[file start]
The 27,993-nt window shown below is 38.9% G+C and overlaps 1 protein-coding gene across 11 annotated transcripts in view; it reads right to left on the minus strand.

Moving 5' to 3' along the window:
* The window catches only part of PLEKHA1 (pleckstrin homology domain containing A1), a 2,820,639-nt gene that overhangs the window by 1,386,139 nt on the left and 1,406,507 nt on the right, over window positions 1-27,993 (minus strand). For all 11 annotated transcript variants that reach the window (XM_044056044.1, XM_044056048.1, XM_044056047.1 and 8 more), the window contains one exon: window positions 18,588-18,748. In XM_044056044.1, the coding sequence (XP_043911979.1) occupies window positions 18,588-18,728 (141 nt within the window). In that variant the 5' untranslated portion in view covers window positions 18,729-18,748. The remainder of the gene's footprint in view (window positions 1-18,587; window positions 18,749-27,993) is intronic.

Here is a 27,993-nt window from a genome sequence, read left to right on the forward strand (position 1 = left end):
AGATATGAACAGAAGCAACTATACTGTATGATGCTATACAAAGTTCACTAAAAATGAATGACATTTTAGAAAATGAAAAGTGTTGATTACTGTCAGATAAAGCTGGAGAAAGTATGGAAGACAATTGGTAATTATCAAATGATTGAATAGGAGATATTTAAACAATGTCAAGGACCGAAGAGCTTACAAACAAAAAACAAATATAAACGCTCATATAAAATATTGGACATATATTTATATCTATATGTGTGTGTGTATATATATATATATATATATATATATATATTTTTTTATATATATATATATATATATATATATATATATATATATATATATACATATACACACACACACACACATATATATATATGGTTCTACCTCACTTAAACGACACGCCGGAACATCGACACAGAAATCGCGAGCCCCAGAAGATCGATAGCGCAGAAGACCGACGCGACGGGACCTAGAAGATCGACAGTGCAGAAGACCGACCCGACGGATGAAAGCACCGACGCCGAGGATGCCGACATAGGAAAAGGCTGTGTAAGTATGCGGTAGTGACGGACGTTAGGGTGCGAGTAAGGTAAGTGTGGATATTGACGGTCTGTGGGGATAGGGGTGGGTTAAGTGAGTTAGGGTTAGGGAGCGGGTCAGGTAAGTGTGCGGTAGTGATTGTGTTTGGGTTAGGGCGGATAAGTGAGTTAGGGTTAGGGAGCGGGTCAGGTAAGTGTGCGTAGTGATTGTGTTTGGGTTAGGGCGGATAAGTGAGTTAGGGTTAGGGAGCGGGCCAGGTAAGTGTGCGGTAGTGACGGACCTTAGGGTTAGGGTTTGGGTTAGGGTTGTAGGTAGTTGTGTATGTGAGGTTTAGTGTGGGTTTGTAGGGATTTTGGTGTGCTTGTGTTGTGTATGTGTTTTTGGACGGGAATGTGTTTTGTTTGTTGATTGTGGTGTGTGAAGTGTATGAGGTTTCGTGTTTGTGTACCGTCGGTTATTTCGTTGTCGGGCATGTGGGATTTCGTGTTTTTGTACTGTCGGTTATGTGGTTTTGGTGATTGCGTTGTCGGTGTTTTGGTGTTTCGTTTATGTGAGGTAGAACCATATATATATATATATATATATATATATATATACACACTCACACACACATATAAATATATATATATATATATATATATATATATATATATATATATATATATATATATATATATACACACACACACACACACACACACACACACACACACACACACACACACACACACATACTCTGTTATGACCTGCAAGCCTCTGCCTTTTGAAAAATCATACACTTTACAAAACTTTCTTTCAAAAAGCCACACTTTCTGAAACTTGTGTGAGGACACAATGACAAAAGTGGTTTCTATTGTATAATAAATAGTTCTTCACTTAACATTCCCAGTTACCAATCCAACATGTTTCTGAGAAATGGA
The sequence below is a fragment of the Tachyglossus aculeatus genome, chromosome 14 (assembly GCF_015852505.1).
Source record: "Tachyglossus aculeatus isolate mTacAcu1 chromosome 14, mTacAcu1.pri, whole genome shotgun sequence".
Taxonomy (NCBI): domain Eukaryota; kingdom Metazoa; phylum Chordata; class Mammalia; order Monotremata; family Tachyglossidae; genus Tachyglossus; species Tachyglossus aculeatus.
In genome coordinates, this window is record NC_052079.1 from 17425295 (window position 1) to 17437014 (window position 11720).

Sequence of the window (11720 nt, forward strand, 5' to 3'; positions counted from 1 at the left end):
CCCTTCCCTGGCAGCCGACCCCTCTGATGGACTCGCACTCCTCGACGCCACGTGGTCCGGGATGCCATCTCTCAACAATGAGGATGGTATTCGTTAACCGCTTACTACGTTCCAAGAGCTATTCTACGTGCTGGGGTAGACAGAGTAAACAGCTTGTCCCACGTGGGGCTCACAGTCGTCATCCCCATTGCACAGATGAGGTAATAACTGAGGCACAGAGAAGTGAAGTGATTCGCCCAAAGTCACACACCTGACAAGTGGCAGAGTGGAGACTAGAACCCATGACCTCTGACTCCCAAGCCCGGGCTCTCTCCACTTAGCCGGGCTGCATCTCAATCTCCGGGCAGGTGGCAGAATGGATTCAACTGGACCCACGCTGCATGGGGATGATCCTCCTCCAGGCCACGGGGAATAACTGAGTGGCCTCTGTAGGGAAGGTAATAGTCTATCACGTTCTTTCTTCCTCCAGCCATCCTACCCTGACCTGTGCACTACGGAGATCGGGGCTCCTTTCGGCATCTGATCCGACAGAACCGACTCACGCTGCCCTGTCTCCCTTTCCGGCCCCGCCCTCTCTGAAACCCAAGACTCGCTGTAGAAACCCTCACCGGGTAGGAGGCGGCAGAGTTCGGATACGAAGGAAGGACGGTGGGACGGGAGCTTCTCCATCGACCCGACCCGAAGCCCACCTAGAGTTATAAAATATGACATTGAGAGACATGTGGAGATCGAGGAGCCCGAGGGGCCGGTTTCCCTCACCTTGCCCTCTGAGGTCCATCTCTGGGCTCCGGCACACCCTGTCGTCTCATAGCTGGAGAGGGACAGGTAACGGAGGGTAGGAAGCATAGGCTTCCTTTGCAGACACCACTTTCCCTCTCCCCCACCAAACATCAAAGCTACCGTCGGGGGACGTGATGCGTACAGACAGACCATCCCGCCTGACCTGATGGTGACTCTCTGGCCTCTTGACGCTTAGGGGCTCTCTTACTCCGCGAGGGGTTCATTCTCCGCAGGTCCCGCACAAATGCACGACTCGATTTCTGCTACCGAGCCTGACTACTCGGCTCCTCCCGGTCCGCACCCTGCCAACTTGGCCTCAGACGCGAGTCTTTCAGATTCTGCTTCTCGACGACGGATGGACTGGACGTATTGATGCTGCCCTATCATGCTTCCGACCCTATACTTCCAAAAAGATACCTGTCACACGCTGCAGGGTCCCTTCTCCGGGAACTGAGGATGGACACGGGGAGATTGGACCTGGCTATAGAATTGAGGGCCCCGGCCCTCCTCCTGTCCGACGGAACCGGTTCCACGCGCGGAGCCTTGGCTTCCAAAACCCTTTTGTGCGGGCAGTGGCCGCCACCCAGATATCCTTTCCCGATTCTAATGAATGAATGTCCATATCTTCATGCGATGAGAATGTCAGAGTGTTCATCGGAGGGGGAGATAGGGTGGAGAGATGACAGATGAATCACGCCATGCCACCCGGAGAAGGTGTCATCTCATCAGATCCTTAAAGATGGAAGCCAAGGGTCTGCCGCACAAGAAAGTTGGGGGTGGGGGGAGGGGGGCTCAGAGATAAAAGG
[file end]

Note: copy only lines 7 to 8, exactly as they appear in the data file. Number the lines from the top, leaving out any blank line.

Source record: "Tachyglossus aculeatus isolate mTacAcu1 chromosome 14, mTacAcu1.pri, whole genome shotgun sequence".
Taxonomy (NCBI): domain Eukaryota; kingdom Metazoa; phylum Chordata; class Mammalia; order Monotremata; family Tachyglossidae; genus Tachyglossus; species Tachyglossus aculeatus.